Tag Archives: Matthias Teeuwen

Dag van de Antropologie: over solidariteit, ethiek en epistemologie

Door Matthias Teeuwen         Bij de openingsvoordracht van de ABv Dag van de Antropologie 2017 over solidariteit kreeg ik het gevoel dat ik dit allemaal eens eerder heb gehoord. De voordracht ging, kort gezegd, over het dilemma waarmee vrijwilligers en ontwikkelingswerkers zich geconfronteerd zien omtrent de scheve machtsverhoudingen tussen hen en diegene die ze helpen, namelijk: enerzijds om de hulpbehoevende als gelijke te benaderen en te delen in zijn of haar leven en anderzijds om gebruik te maken van de voordelen die je hebt als buitenstaander om de ander te helpen. Het is herkenbaar omdat het een terugkerend dilemma is in de christelijke roeping om de armen te helpen en waarin sommigen, zoals Moeder Theresa, ervoor kiezen samen te leven met de armen en anderen ervoor kiezen om een zekere afstand te houden. Is het niet interessanter om in plaats van deze bekende thematiek te kijken naar solidariteit tussen antropologen onderling?

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The Anthropology of Mortality: Notes on the Amsterdam Anthropology Lecture Series (AALS)

‘The Physical Impossibility of Death in the Mind of Someone Living’ by Damien Hirst, photo by bloggers.it

By Matthias Teeuwen      We had the pleasure to listen to prof. Michael Lambek in last week’s instalment of the Amsterdam Anthropology Lecture Series. Lambek presented us with an ethnography of a practice native to Mayotte, a small island northwest of Madagascar, called ‘mandeving’. Mandeving is a practice by which the dead are commemorated as they are today, after having passed away, and not as they were when they were still alive. Lambek stressed that it is not so much about the individual act of remembering the deceased as about the collective enactment of the whole event. The talk, saturated with ethnographic description, got me thinking about the importance of investigations into death for anthropology. Continue reading

The dilemma's of public anthropology. Notes on the Amsterdam Anthropology Lecture Series (AALS)

Vrije Universiteit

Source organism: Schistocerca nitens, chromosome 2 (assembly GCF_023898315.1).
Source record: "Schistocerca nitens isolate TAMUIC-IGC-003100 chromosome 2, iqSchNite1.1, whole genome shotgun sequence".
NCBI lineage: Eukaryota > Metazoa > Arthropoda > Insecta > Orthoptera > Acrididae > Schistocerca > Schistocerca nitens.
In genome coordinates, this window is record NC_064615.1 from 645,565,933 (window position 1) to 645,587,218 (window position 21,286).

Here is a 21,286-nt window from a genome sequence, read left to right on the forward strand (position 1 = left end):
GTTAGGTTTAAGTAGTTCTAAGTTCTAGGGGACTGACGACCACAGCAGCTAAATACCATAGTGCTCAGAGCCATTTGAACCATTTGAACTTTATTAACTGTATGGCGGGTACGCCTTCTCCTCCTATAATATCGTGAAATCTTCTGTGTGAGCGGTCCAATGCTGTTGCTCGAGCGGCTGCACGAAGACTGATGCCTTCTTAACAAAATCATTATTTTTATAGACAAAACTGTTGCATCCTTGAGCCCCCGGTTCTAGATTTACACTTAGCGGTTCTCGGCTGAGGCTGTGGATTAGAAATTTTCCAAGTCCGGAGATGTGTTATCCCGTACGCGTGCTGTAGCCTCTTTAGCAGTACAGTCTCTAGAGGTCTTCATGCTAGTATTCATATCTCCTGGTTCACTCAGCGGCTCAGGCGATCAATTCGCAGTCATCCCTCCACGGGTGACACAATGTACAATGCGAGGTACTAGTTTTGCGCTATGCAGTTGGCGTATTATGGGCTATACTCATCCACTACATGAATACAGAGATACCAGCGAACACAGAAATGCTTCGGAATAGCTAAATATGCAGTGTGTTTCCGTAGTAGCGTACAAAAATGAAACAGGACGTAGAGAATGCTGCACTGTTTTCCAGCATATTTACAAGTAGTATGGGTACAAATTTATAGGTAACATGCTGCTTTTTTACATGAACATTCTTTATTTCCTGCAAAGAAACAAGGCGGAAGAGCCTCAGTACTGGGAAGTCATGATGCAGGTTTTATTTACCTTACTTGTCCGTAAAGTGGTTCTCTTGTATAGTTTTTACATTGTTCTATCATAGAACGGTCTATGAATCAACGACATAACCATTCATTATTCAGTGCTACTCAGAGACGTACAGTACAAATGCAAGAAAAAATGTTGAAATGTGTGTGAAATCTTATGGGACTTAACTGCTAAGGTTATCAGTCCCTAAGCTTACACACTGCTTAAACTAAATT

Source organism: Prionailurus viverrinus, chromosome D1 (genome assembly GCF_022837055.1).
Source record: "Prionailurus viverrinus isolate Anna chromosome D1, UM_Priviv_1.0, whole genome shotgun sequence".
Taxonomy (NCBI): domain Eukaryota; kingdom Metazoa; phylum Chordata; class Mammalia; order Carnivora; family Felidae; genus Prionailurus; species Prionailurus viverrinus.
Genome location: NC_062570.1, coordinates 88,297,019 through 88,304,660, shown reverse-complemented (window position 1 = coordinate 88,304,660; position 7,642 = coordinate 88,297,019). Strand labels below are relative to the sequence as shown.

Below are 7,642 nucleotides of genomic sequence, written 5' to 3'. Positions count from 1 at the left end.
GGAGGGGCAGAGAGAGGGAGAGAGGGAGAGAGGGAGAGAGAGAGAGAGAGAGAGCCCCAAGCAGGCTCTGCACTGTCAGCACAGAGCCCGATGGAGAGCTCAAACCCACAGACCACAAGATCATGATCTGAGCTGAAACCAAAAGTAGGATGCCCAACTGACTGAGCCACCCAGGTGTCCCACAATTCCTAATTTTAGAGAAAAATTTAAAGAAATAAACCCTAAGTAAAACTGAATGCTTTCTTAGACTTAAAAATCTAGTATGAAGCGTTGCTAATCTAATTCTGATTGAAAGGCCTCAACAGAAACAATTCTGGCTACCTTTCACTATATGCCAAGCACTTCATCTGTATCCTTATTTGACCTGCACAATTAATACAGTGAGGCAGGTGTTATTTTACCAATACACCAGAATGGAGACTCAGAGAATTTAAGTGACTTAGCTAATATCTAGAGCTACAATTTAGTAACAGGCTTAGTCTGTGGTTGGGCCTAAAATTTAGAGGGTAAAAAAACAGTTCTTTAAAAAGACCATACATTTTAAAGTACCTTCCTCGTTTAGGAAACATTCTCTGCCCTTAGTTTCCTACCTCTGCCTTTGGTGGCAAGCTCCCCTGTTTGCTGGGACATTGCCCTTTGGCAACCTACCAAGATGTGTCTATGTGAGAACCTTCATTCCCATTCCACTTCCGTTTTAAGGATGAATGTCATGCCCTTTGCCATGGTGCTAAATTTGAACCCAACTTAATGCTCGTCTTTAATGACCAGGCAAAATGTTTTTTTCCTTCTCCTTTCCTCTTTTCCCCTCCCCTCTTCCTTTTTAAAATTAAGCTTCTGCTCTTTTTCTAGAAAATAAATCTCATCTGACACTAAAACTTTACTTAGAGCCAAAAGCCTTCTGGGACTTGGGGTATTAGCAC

What is the role of the university in the public square?

By Matthias Teeuwen            On Earth Day last Saturday thousands of scientists in hundreds of cities worldwide took to the streets for the March for Science. The statement they made was that science should not become subject to political restraints and that it should remain free to investigate the phenomena of this world. It was organised in the face of an increasing scepticism towards science which disregards scientific findings and scientific consensus in public decision-making. What, might we ask, is the proper relationship between science and politics? Should scientists engage with politics? And if so: in what way? Continue reading

Aesthetics or Ethnography? Notes on the Amsterdam Anthropology Lecture Series (AALS)


Photography by Omar, one of Termeer’s respondents

By Matthias Teeuwen            When one thinks of a Muslim artist in the Netherlands one naturally thinks of someone who, with his or her art, tries to address issues of integration, tensions between Islam and secularism or the clash between Islamic and western society. Because that is what art by Muslims in the Netherlands is supposed to be about. Right?

In last week’s AALS lecture Dr. Bregje Termeer came to talk to us about her dissertation research on artistic strategies of young Muslim artists living in the Netherlands. What she discovered was that these artists did not subscribe to the definition of what art by Muslims is supposed to be. These artists were, as Termeer called it, ‘disengaging culturalism’.

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Why is Anthropology so Critical?

Portrait of Giambattista Vico by Francesco Solimena

By Matthias Teeuwen            I want to thank Ton Salman for his insightful take on the question whether anthropology is the most scientific of the humanities or the most humanistic of the sciences or both, it gave me food for thought. For one: how is it that anthropology is considered science? It seems that Ton sees the scientific aspect of anthropology in its critical function of looking past the representations and meanings of people and examining the empirical conditions in which they arose.